Host rocks in a mantle keel include harzburgite and lherzolite, two type of peridotite. The most dominant rock type in the upper mantle, peridotite is an igneous rock consisting mostly of the minerals olivine and pyroxene; it is low in silica and high in magnesium. However, diamonds in peridotite rarely survive the trip to the surface.[14] Another common source that does keep diamonds intact is eclogite, a metamorphic rock that typically forms from basalt as an oceanic plate plunges into the mantle at a subduction zone.

A smaller fraction of diamonds (about 150 have been studied) come from depths of 330–660 kilometers, a region that includes the transition zone. They formed in eclogite but are distinguished from diamonds of shallower origin by inclusions of majorite (a form of garnet with excess silicon). A similar proportion of diamonds comes from the lower mantle at depths between 660 and 800 kilometers.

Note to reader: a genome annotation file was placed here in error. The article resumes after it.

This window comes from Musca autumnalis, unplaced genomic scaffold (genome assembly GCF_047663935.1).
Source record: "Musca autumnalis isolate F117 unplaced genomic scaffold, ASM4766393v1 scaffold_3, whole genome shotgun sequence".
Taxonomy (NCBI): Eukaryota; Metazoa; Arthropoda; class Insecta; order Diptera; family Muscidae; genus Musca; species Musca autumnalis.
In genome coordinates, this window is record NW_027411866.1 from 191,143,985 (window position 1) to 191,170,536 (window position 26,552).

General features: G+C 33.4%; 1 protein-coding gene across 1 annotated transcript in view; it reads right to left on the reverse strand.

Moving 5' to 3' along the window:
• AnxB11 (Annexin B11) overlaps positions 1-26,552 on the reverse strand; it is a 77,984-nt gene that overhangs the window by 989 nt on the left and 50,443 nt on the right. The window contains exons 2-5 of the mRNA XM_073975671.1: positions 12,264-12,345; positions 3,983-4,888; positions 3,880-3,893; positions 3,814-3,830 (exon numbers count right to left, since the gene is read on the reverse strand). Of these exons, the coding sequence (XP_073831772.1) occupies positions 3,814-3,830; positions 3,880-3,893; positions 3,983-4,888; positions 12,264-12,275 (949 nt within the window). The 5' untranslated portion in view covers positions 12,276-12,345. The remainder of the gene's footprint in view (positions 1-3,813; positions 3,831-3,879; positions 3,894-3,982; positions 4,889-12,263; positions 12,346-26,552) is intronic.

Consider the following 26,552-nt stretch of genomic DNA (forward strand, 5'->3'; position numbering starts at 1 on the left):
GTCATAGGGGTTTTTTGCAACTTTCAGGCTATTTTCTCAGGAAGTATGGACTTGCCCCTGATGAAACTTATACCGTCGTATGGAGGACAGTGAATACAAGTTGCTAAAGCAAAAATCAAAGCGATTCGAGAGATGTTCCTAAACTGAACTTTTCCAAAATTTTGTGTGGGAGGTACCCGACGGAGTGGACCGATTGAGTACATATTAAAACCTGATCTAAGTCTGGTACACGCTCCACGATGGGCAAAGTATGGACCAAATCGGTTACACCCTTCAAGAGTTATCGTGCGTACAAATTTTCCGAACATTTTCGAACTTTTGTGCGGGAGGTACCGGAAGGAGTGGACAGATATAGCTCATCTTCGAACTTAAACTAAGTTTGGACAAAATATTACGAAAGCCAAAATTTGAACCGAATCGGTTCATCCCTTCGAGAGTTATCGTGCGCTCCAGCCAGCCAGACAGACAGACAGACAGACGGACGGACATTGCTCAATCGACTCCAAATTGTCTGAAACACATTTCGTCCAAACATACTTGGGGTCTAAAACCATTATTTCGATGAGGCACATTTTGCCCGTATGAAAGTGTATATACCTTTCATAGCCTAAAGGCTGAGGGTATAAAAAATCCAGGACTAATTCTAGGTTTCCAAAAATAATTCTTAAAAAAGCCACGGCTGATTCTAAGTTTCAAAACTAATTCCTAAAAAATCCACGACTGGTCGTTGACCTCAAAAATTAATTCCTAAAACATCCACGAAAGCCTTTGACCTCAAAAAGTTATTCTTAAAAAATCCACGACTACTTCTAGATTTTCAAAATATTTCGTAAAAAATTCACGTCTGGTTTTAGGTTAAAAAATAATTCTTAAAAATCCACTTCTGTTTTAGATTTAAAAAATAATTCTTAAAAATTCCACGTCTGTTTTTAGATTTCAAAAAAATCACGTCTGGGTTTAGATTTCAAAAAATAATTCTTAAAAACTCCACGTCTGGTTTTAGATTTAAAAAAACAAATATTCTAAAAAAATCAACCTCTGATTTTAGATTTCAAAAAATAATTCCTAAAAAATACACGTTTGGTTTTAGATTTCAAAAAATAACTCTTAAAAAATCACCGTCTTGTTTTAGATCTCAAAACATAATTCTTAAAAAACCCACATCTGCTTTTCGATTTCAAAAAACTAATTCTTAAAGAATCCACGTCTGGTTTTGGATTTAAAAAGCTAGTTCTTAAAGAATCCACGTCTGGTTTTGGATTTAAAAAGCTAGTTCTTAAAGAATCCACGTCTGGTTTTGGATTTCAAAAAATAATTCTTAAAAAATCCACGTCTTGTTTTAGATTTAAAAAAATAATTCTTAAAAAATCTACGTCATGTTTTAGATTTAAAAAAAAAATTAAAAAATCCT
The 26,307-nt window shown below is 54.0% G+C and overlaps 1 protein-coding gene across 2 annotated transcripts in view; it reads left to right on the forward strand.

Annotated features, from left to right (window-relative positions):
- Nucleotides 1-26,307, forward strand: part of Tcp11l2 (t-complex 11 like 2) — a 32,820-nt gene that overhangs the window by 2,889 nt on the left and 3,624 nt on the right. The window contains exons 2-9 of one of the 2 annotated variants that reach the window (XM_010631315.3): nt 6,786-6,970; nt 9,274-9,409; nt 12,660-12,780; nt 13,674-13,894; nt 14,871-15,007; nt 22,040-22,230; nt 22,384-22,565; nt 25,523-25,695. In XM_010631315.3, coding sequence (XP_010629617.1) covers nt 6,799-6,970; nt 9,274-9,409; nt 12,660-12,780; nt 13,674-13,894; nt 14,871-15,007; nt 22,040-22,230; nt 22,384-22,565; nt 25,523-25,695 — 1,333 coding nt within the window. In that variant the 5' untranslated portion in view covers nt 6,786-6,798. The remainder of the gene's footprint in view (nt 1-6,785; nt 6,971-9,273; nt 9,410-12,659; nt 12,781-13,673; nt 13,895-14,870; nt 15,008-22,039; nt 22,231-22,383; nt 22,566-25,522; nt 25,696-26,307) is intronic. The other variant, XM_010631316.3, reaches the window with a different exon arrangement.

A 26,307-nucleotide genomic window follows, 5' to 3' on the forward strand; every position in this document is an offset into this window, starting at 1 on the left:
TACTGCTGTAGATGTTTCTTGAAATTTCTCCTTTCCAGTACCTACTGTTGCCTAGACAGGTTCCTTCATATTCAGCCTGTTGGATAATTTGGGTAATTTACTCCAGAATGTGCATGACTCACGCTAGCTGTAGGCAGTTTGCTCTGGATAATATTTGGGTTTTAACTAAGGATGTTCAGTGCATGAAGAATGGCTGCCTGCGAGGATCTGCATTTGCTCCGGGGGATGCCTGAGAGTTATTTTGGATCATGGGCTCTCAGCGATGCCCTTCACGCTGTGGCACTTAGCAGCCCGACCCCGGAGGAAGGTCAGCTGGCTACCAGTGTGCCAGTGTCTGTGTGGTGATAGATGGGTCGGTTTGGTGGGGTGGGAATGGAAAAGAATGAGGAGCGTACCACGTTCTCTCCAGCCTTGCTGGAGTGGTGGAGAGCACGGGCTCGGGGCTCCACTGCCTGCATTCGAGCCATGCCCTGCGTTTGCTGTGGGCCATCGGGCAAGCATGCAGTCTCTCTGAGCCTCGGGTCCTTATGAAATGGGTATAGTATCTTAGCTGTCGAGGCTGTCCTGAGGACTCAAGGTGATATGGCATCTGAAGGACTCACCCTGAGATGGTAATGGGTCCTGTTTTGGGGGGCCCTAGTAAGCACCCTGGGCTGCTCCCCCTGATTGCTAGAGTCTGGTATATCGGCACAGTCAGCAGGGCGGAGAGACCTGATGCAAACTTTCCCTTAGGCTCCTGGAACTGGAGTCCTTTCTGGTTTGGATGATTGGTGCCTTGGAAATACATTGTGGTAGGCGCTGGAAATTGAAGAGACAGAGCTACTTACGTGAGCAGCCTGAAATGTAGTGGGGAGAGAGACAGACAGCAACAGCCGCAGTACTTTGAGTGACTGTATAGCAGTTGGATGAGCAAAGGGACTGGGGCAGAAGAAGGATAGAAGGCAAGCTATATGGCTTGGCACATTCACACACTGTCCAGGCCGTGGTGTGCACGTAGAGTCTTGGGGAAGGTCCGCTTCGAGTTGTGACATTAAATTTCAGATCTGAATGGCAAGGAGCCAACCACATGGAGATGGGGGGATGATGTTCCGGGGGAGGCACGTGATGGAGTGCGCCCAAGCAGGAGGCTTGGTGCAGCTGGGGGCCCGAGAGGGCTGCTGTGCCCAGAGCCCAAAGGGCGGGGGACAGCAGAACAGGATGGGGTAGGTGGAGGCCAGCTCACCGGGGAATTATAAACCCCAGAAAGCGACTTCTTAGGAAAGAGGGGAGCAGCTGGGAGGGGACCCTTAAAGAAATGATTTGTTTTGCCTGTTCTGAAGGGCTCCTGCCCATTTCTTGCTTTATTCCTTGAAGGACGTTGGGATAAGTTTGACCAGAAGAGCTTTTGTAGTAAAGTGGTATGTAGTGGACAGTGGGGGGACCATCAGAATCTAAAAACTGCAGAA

Diamond is thermodynamically stable at high pressures and temperatures, with the phase transition from graphite occurring at greater temperatures as the pressure increases. Thus, underneath continents it becomes stable at temperatures of 950 degrees Celsius and pressures of 4.5 gigapascals, corresponding to depths of 150 kilometers or greater. In subduction zones, which are colder, it becomes stable at temperatures of 800 degrees C and pressures of 3.5 gigapascals. At depths greater than 240 km, iron-nickel metal phases are present and carbon is likely to be either dissolved in them or in the form of carbides. Thus, the deeper origin of some diamonds may reflect unusual growth environments.

In 2018 the first known natural samples of a phase of ice called Ice VII were found as inclusions in diamond samples. The inclusions formed at depths between 400 and 800 kilometers, straddling the upper and lower mantle, and provide evidence for water-rich fluid at these depths.